LOS ANGELES – As one of the more renowned playwrights of the past 60 years, Terrence McNally has rarely pulled any punches. So it’s fitting that a new documentary about his influential life would follow suit.
In the two-hour film, “Terrence McNally: Every Act of Life,” marquee names including Rita Moreno, Edie Falco and Chita Rivera rave about the author’s most celebrated works, including “Master Class” and “Love! Valour! Compassion!”
But they also are brutally honest about the four-time Tony winner’s shortcomings, both personal and professional. Actor Christine Baranski looks back at the time she chastised the author over an early draft of 1991’s “Lips Together, Teeth Apart” that was not up to snuff. Angela Lansbury recalls how she once pulled aside a drunken McNally at a cocktail party and forced him to face his alcohol addiction.
“After Nathan Lane saw this movie, he said, ‘Leave it to you to be 12-stepped by Angela Lansbury,’ ” McNally said this past February. “That experience with her was profound. And what’s in the movie is very honest. I’m glad it’s been recorded because I think it might help other young people who maybe are struggling with substance abuse.”
Despite McNally’s overall enthusiasm for the film, premiering locally Friday on TPT as part of “American Masters,” it wasn’t always easy taking a trip down memory lane. The final cut includes details about his romantic affairs with Edward Albee and Wendy Wasserstein. McNally also doesn’t hold back on his disdain for his hometown, Corpus Christi, Texas, and actors who ignore his punctuation marks.
“I don’t like looking back. I don’t like having turned 80 a couple weeks ago,” he said. “But when I do look back, I like what I see. I’ve had a great life. I’ve always been blessed in finding people who share my vision. And I’ve worked with some really good actors who maybe haven’t been really good in plays of mine because they don’t hear my rhythms and they don’t share my point of view. It’s like singers. ‘Boy, you should hear her sing Cole Porter, but you don’t want to hear her latest jazz album.’ So it’s about finding kindred spirits.”
One of those kindred spirits is Oscar winner F. Murray Abraham, who praised the playwright both in the documentary and in a more recent interview.
“His characters are alive. They speak to me,” said Abraham, who got one his biggest career breaks when he was cast in the 1975 original production of McNally’s “The Ritz.” “There are other writers that I can say that about, too, but with Terrence, it always seems like he’s writing for me. I feel that way about Shakespeare, too.”
Michael Shannon is equally enthralled.
“I think it’s in the title of one of his plays: compassion. He’s one of the most profoundly compassionate playwrights ever,” said the Oscar nominee, who is not featured in the documentary but currently stars opposite Audra McDonald in a Broadway revival of McNally’s “Frankie and Johnny in the Clair de Lune.” “A play like ‘Frankie and Johnny’ is just so humane and is not trying to make any point other than that human beings are there for one another, the mystery of that, how you navigate that and how you get the most out of that.”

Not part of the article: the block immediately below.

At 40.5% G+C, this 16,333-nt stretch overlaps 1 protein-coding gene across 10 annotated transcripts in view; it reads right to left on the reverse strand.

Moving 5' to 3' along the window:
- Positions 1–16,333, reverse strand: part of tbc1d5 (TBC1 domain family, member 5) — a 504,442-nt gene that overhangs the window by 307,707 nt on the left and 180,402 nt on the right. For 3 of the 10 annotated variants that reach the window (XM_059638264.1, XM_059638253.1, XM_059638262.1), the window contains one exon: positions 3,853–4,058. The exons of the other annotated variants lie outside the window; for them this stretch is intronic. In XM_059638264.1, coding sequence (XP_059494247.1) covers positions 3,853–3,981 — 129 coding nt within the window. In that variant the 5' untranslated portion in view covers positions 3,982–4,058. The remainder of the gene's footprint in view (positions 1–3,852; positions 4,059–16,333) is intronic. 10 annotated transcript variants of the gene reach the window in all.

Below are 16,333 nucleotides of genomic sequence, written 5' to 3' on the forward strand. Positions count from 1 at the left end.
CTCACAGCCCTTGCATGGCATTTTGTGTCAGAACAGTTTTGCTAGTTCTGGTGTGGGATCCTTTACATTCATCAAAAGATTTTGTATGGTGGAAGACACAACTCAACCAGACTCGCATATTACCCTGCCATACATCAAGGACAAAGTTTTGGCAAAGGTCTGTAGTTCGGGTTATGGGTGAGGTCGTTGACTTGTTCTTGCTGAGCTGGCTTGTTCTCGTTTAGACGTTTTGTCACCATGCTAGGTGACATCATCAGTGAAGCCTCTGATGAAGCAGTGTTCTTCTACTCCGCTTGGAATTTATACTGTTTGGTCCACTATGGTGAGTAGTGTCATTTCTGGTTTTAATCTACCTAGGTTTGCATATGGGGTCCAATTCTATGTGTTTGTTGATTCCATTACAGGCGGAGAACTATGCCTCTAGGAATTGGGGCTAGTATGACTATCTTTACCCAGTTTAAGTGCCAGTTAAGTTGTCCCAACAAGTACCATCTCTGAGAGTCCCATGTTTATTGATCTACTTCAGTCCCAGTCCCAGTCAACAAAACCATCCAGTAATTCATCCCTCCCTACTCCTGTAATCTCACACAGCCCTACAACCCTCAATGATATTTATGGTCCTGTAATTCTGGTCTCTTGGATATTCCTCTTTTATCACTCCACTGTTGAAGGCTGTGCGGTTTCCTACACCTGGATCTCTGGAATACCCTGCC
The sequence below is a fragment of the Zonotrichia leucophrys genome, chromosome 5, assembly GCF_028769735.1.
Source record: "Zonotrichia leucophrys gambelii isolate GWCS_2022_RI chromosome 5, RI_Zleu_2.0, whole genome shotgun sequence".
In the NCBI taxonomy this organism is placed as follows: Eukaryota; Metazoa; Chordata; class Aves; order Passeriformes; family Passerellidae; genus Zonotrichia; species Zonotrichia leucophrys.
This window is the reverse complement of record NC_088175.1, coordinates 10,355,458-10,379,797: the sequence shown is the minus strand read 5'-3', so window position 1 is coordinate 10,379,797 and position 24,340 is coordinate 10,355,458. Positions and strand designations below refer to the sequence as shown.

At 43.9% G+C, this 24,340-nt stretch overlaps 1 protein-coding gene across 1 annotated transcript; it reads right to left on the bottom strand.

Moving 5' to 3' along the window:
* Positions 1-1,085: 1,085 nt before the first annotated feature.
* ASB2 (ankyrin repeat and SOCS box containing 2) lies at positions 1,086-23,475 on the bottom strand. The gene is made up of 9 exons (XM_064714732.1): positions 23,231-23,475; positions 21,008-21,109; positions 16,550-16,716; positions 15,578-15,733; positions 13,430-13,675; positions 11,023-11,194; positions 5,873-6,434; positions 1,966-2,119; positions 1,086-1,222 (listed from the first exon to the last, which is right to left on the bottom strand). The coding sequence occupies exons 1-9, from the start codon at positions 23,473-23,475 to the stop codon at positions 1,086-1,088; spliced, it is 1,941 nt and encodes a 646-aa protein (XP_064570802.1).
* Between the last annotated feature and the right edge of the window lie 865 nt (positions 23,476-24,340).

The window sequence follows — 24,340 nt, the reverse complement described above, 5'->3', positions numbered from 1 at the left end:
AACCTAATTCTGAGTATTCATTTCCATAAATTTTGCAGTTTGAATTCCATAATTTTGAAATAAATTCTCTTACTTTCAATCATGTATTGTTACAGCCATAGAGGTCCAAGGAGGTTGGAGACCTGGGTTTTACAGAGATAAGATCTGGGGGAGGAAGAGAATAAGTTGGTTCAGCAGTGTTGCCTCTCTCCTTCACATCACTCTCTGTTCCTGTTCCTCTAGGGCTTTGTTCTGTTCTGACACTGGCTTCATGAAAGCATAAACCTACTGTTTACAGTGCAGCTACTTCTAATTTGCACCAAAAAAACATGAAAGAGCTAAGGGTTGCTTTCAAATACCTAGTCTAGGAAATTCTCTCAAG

The documentary, which has already been well received on the film-festival circuit, lets us eavesdrop on Falco and Abraham while they meet over coffee to talk about their experiences performing “Frankie and Johnny.” Meryl Streep and Bryan Cranston pay tribute by reading excerpts from various plays. “Act of Life” director Jeff Kaufman admits he wasn’t able to dig as deeply into some of his subject’s works as he would have liked.
“I wish we had done a little more on his opera, ‘Dead Man Walking,’ so we’ll do that in the sequel,” Kaufman said. “But basically, I think the lesson is that Terrence’s work is just incredibly fresh. Billy Porter has a line in the film where he says, ‘We stand on his shoulders.’ I hope that everyone comes away from this realizing that so much of the modern theater and so much of what we expect in society today really does stand on Terrence’s shoulders.”
McNally hasn’t had nearly as much impact in TV or film. He admits he’s not a natural screenwriter, although he’s proud of a script he wrote on the life of opera composer Giacomo Puccini that never got made. He once pitched a TV series with “All in the Family” creator Norman Lear.
“It was a pretty long walk to his car after our meeting with CBS and by the time we got there, they had already turned it down,” McNally said. “Norman said they really hated me.”
If McNally ’s legacy remains largely limited to the stage, that’s just fine with him.
“I still think the theater is an incredible forum,” he said. “The lights go down. I’m always excited. And then we’re in a discussion for the next two hours about this subject. There’s an aliveness to it that, quite frankly, a movie or television show doesn’t have. I think there’s always going to be a need to sit down with our fellow man in the dark, watching other fellow men live, telling us a story at that very moment. I don’t think that will ever go away.”